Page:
Amir Khan is a talened fighter. But can he withstand the intensity and power of Terence Crawford?
By John J. Raspanti
When Amir Khan is mentioned, usually what follows is a discussion of his chin. But is said jaw that fragile?
I’m afraid so. If you want to qualify it, you could say Khan has been knocked out “only” by Breidis Prescott, early in his career, and Canelo Alvarez. The Alvarez loss was brutal. Khan went down like a corpse. Alvarez was so concerned that he knelt down in prayer near the prone Khan.
The former two-time junior welterweight champion has been floored 11 times in his professional career. He hit the canvas three times against Danny Garcia, the first time from a shot to the neck that discombobulated him. Khan has gone down in other bouts, gotten up, and won. He did that in his last fight against middle-of-the-road Samuel Vargas.
Khan appeared to have Vargas ready to go in the opening round. Vargas had no clue how to defend against Khan’s blistering hand speed. He kissed the canvas twice. But he got up, and in round two, he collapsed Khan with a right to the head. Khan recovered, was buzzed again later in the fight, but ended up winning the match by wide decision. He can be reckless, lose focus, and make mistakes in the ring.
On April 20, at Madison Square Garden in New York City, NY, Khan will throw hands against the best boxer he’s faced, defending WBO welterweight champion Terence Crawford. Khan knows what he’s facing in Crawford, but his confidence is high.
“I have a lot against me, but this is where I like to be,” Khan told The New York Post a few days ago. “This is where I like to be because I’m the underdog. I am at my best when people are looking over me. I feel strong physically and mentally. I am prepared for this fight.”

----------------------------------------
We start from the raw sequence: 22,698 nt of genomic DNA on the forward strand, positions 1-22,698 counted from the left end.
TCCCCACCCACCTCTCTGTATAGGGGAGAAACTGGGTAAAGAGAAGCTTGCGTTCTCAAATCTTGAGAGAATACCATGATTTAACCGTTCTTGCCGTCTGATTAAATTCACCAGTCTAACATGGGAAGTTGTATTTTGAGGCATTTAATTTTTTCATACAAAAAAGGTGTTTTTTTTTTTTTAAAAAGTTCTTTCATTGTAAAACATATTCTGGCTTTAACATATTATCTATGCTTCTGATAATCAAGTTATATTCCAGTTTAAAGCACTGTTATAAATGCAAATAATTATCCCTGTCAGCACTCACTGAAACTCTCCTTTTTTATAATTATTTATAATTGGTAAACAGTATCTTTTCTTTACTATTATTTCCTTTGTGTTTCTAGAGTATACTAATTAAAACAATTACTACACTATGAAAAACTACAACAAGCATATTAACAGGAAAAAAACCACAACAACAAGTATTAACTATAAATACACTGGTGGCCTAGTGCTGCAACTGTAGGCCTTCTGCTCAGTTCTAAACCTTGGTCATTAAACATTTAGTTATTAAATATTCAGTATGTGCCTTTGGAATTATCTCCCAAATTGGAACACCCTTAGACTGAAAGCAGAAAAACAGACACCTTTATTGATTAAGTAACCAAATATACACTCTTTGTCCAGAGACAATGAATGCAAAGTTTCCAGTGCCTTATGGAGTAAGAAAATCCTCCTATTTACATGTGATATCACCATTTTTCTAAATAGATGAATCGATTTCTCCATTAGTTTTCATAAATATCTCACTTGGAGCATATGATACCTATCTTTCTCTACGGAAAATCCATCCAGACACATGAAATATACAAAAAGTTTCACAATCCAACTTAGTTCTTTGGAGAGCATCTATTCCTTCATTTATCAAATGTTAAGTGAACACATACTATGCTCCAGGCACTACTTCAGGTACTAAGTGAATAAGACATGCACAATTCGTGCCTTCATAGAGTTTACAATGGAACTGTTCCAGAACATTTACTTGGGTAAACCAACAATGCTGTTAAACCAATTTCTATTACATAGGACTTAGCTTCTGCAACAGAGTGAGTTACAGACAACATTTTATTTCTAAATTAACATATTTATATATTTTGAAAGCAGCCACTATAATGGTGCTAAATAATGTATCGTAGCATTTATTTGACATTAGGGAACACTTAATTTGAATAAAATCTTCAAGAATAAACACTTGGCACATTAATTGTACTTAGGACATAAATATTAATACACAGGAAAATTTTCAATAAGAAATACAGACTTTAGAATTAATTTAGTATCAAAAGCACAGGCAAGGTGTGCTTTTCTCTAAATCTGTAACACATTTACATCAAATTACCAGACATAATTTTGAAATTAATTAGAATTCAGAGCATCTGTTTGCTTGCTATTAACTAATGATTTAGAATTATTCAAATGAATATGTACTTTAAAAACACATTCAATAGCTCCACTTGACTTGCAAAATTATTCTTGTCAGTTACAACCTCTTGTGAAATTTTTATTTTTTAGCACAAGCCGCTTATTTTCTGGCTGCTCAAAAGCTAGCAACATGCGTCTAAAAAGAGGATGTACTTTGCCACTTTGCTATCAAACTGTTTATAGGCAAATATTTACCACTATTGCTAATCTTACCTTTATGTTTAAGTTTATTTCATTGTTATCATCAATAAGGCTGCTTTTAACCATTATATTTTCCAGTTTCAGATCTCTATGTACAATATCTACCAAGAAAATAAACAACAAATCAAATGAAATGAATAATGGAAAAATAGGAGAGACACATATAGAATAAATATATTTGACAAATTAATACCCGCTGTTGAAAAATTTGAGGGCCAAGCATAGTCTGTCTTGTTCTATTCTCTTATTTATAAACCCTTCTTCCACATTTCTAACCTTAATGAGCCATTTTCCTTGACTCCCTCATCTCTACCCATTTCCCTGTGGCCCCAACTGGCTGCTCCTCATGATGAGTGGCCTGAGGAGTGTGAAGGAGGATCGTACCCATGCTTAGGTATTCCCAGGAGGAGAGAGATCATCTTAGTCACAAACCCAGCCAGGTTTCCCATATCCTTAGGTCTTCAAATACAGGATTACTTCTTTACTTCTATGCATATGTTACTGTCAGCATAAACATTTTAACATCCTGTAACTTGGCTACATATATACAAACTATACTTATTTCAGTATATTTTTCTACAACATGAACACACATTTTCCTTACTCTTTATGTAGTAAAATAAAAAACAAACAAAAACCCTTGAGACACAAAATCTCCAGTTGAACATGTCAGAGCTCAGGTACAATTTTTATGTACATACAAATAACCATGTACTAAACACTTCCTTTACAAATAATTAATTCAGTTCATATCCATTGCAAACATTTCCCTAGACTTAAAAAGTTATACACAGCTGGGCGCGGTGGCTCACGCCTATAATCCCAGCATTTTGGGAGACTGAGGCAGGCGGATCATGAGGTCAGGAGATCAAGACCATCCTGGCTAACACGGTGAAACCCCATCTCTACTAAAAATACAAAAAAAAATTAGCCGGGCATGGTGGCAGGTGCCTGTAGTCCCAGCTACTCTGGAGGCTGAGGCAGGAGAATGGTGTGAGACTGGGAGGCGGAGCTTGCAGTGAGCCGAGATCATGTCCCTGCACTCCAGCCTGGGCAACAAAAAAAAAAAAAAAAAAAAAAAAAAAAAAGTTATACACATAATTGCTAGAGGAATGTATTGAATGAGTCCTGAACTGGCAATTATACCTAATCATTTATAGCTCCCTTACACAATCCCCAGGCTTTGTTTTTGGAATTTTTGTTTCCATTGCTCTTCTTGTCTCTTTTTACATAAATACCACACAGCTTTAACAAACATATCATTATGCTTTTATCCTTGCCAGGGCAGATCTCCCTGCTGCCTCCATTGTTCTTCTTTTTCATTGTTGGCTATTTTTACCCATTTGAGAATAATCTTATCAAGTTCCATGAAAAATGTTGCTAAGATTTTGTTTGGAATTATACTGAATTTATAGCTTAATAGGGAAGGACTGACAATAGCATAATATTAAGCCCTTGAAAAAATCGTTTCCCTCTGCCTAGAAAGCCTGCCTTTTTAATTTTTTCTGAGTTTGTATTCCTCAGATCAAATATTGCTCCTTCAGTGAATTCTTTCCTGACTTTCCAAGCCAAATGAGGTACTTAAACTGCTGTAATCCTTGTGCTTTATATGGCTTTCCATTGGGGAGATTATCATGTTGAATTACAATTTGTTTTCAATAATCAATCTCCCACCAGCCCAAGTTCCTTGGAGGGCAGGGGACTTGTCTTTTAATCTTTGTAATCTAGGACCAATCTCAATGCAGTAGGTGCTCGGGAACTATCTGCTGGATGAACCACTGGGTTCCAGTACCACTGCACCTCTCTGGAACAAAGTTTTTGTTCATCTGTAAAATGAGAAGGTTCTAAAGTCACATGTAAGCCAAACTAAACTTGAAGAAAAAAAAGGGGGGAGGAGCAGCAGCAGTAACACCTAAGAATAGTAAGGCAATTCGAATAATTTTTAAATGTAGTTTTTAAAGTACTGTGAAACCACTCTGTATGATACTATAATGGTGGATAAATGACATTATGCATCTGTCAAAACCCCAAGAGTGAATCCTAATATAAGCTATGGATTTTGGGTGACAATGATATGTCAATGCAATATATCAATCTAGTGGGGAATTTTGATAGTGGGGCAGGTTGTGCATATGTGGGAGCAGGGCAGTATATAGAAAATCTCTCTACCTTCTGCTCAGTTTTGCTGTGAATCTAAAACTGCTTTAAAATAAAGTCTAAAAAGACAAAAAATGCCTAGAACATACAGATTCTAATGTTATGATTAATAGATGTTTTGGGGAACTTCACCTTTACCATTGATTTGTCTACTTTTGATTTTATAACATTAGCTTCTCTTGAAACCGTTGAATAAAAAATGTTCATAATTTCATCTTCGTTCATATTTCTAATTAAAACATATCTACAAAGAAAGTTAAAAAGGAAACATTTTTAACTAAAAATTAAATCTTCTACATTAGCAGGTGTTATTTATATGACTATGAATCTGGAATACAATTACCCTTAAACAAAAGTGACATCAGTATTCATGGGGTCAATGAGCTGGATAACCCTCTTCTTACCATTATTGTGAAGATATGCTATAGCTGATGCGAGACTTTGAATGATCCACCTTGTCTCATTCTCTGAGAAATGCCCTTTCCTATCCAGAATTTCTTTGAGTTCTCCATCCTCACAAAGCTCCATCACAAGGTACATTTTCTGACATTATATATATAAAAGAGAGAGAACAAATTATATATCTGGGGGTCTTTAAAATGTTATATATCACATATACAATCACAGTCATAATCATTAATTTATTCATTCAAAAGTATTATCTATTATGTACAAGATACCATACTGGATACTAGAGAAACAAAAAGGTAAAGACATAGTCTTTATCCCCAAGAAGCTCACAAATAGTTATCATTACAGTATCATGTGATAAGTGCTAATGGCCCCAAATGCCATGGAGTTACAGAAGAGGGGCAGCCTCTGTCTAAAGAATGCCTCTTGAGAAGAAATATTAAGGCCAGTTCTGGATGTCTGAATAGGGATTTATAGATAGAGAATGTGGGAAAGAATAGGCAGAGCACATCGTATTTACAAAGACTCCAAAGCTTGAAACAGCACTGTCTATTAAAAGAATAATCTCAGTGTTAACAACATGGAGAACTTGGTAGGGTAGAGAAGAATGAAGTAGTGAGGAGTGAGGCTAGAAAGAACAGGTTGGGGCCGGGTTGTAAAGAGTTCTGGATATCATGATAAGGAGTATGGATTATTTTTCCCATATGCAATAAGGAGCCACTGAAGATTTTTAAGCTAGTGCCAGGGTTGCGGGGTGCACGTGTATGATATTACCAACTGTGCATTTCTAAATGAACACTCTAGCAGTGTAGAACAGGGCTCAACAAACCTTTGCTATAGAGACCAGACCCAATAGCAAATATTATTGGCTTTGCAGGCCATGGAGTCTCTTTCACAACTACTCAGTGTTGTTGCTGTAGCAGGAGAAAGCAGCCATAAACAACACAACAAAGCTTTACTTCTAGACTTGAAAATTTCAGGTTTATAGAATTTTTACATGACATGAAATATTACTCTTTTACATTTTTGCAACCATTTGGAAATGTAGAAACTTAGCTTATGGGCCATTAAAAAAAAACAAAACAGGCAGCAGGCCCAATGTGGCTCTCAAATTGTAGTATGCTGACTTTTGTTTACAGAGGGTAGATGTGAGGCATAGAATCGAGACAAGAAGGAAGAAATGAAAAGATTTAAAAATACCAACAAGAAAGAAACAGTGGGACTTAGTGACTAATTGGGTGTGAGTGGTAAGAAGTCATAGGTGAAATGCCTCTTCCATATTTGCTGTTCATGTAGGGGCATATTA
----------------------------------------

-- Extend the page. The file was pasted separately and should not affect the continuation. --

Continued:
Preparation and self-confidence aside, Khan will need to be literally perfect to win April 20. Crawford (34-0, 25 KOs) picked up his latest belt by beating the tar out of Jeff Horn last year. Prior to the Horn fight, Crawford unified the junior welterweight division for the first time since 2004 by annihilating Julius Indongo.
With no challenges left in the 140-pound weight class, Crawford moved up seven pounds to welterweight. After beating Horn, he made the first defense of his welterweight strap by stopping Jose Benavidez last October. Crawford is not underestimating Khan.
“We have to take this fight real serious,” Crawford said during a recent media conference call. “A lot of fighters think they have victory in the bag and haven’t even fought the fight yet.”
True and smart thinking by Crawford. Khan will present some challenges that Crawford has likely never faced. Though 32, Khan’s hands are still very fast, perhaps faster than Crawford’s. He also has some pop in his punches. He’s been in plenty of big fights during the course of his career.
It’s the same for Khan. He’s never faced a fighter as complete as Crawford. He’s a cerebral assassin-hunting down opponents before putting them away.
Junior welterweight Stan Martyniouk (20-2, 6 KOs) has been sparring with Crawford for a few weeks. He likes what he’s seen.
“He’s looking unbelievably strong,” said Martyniouk. “He punches really hard and has great defense. He’s a beast-a very special fighter. I’m honored to be in camp with him.”
Crawford,31, beats up fighters from the inside, or outside. He switches to southpaw, can box and slug. He searches for an edge and then exploits it.
“I’m looking for the best Amir Khan possible on fight night,” said Crawford. “We’ll handle everything else accordingly.”
Yes, he will. And to answer my original question, ‘Will Khan be able to stay upright?” The answer is no. Look for Crawford to catch and stop Khan before round nine.